So, I guess that brings us to the fine line between practicing your own religion and respecting another. What do you do when beliefs and practices conflict? The very simple answer is to be open-minded, but that’s not easy or applicable for everyone in every situation. People who have strong convictions believe this is right, that is wrong, end of story. If you see the world in black and white, it’ll be very hard to see it any other way.
If you are willing to keep an open mind, then the next thing to do is ask a lot of questions. Not just one, or a few, but a lot. It’s important to try to understand differences and the different points of view other people are coming from. For example, in college I learned of a group in Alaska that practiced infanticide, which on the surface just seems barbaric. But, when we learned more about it, we learned that their resources are very limited, so if they allow all of the babies to live past infancy, then everyone else will have less to eat, which could result in a lot more deaths. So, they had to sacrifice a few babies to save an entire village, and the task did not come lightly to them. Does it make it right? Of course not, because at the least, we can view it as less barbaric. It’s a grey area that isn’t black and white.
When you have asked a lot of questions about another person’s beliefs, then ask questions of your religion and set of beliefs to find the best way to respond to differences. As for my religion, in Acts 17, Paul is a good example. He is going from city to city preaching the Good News. He comes to Athens, which was a place of learning that accepted many different gods and had many idols. In every city, Paul would preach in the Synagogue, but here, he also spoke in the marketplace where a group of philosophers heard him and invited him to one of their meetings where they asked about his teachings. I like Paul’s answer, “People of Athens! I see that in every way you are very religious. For as I walked around and looked carefully at your objects of worship, I even found an altar with this inscription: to an unknown god. So you are ignorant of the very thing you worship—and this is what I am going to proclaim to you” (Acts 17:22-23 NIV). Paul didn’t condemn them for their idols and different beliefs, and tell them they were wrong. Nor was he angry with them or hated them. Instead, he noticed how religious they were, which he presents as a good thing, and then continued from that point.
He did something else that brings me to the last response to religious differences. He performed his religious duty by proclaiming the Good News, which was what he was tasked to do. Noteworthy is that in a city of such differences, he spoke in a public place where anyone would be free to listen or ignore, and then spoke where he was invited. In today’s diverse world, I’d say only after you have assessed both your own and another’s point of view, then you can do whatever you feel is your spiritual duty without hatred or anger. The without anger or hatred is the important part. You most likely won’t change your mind about the topic or situation, but understanding softens the heart. If you really understand your own view as well as the other, then it’s a lot easier to speak less offensively, and act more kindly.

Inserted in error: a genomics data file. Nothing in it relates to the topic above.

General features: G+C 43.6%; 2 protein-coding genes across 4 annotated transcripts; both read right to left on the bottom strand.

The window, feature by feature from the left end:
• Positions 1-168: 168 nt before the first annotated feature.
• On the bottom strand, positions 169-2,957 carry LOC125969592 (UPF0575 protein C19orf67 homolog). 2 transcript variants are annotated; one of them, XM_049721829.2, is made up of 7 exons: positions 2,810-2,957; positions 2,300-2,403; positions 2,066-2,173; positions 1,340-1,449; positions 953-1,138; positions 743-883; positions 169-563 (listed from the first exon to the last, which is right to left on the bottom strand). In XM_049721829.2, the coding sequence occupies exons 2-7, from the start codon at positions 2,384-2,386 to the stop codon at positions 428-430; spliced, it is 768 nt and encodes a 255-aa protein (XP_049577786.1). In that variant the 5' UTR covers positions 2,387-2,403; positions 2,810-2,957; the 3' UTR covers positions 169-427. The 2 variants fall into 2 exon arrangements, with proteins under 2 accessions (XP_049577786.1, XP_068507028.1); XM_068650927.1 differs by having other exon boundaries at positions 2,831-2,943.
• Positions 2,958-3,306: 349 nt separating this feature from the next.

At that prayer meeting, I prayed the Rosary out of respect, but opted out of reciting the the “Hail Mary’s.” Then, to discover more about this prayer, I took the time to examine the Hail Mary prayer. Afterward, I asked questions. While asking questions, I also shared what I was taught. At the conclusion of the meeting, my friend offered me the pamphlet with the prayers to the Rosary to keep, but I declined. I had learned what I needed and now know I don’t want to pray the Rosary ever again. It is not in line with my beliefs. Reflecting on the meeting afterward, I had to remind myself of our similarities. In the group of Catholics, I reminded myself that we are more similar than different, and even our different beliefs are stemmed from the same origins and serve similar purposes.
I also thought about if the situation was reversed. If it was a Protestant Christian meeting with one Catholic person, would I be entitled to tell that one person his or her beliefs were wrong? No. I would hope that person would be open to our different point of views just as I’d tried to be open to theirs. We’re both entitled to believe what we want and remain respectful of each other.
It’s really easy to hate something you don’t understand. The problem is that most people don’t bother taking the time to learn and understand. As one small last note, it got brought up to me that anger can be the appropriate response. Religious or not, when something bad happens, we get angry, and we have the right to be. It’s a righteous rage that we are completely allowed to experience. Though I may seem to be contradicting myself, anger can be an appropriate response to religious differences, but only if it is checked with understanding and doesn’t affect how you treat others. You can be angry at something rather than expressing anger toward someone. You can get upset, happy, conflicted, doubt, question, feel and think whatever you want. Just don’t impose your feelings on someone else. This is religious tolerance – practicing your own rights without infringing or harming another’s.
"I came to the conclusion long ago that all religions were true and also that all had some error in them. Whilst I hold by my own, I should hold others as dear as Hinduism. So we can only pray, if we are Hindus, not that a Christian should become Hindu. But our innermost prayer should be a Hindu should be a better Hindu, a Muslim a better Muslim, a Christian a better Christian."
- Mahatma Ghandi